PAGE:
Mathieu Beaud, Institut national d’Histoire de l’Art, Paris.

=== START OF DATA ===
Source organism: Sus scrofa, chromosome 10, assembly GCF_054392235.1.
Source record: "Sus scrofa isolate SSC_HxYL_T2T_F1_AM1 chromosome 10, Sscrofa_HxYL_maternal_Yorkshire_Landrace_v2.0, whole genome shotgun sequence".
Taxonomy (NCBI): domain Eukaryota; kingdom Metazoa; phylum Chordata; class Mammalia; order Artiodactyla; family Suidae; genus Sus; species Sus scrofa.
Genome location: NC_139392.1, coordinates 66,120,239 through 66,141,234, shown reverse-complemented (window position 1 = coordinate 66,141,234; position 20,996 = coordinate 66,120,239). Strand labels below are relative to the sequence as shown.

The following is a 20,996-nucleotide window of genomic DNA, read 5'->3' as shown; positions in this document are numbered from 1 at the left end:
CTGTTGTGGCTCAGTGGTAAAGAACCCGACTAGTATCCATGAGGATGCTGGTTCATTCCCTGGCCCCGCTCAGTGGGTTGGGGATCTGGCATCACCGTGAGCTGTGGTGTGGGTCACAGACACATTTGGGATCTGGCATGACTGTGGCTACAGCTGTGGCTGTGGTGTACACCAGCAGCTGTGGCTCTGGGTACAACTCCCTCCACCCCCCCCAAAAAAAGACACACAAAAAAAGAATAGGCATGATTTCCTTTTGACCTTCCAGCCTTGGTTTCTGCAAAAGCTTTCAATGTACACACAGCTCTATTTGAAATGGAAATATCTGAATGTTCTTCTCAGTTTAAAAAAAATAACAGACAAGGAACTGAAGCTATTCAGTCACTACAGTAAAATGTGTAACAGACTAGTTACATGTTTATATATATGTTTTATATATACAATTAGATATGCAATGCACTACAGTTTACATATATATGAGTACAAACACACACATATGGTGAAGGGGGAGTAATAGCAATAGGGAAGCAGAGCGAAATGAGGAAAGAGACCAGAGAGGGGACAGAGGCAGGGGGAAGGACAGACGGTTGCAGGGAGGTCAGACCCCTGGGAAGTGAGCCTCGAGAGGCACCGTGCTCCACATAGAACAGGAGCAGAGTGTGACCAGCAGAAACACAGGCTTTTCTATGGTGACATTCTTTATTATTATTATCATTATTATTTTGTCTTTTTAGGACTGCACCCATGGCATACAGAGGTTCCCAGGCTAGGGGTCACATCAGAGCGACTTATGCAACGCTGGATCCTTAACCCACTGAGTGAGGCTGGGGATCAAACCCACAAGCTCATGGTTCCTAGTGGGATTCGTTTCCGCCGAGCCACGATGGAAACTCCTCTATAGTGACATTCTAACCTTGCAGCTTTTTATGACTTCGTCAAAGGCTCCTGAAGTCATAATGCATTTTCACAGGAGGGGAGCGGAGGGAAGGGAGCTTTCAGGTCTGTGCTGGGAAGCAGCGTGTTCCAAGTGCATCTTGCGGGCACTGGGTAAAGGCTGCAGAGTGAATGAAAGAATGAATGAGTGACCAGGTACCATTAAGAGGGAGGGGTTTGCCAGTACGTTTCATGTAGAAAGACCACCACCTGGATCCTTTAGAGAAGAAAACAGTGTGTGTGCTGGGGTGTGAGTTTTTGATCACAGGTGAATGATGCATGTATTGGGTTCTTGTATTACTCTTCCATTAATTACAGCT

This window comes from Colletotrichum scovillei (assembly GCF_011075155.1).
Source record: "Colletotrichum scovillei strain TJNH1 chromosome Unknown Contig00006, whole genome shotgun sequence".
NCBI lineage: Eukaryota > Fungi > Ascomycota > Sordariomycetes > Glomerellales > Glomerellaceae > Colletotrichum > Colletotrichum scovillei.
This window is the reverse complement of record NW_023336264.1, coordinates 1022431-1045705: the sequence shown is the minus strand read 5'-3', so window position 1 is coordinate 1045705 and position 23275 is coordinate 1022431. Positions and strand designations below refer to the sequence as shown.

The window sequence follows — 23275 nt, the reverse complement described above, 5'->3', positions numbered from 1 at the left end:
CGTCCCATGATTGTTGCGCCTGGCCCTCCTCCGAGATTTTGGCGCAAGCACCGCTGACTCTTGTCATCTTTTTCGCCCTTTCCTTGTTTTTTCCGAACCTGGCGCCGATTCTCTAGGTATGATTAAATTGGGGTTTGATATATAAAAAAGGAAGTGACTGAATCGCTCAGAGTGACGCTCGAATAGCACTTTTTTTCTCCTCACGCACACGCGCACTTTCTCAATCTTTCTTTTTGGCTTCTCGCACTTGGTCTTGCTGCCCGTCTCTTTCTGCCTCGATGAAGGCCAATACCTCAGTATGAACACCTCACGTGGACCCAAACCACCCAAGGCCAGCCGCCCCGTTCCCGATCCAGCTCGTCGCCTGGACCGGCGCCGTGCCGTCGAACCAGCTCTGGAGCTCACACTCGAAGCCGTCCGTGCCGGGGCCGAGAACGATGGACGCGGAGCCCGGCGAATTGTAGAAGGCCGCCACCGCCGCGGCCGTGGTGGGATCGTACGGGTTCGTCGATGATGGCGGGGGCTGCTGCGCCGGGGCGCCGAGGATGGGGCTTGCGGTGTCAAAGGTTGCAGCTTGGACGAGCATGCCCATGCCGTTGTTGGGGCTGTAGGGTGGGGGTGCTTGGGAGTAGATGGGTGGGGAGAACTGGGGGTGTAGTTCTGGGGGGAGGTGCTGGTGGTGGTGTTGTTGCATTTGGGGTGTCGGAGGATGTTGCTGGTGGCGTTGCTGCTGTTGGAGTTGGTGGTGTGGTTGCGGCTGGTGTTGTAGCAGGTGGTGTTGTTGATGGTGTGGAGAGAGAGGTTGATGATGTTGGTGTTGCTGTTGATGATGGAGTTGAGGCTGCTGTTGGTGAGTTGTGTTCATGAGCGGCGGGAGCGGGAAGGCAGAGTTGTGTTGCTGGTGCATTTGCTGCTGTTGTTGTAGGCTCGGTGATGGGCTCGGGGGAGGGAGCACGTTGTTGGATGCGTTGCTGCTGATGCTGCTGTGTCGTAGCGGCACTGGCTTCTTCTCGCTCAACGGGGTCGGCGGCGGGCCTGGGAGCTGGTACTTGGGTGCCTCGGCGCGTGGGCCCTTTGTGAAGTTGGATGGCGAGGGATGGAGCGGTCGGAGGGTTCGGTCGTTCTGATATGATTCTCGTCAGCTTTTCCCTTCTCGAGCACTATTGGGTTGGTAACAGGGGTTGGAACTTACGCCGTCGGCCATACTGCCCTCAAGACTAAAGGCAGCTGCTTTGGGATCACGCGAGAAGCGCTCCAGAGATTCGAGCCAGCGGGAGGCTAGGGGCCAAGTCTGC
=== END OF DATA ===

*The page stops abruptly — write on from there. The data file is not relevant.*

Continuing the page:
This paper aims to consider in the XIIth century the conception of a past where legends, biblical story and history merge to compose a civic memory. The legend of Theodoric’s hunt, placed at the entrance of the portal of the Basilica of San Zeno in Verona, highlights this phenomenon. As sculpted on this façade, this episode synthesizes Roman and Germanic legends about this ambiguous figure in Christian history who evokes an uncertain past for Verona. It is part of an iconographic assemblage that arranges, around two biblical cycles, pieces of the pagan Roman past, the proto-Christian past and the present of the city. This assemblage invites us to wonder about the way in which the city’s present is inserted both into a local memory and, more broadly, into an history of the entire humanity.

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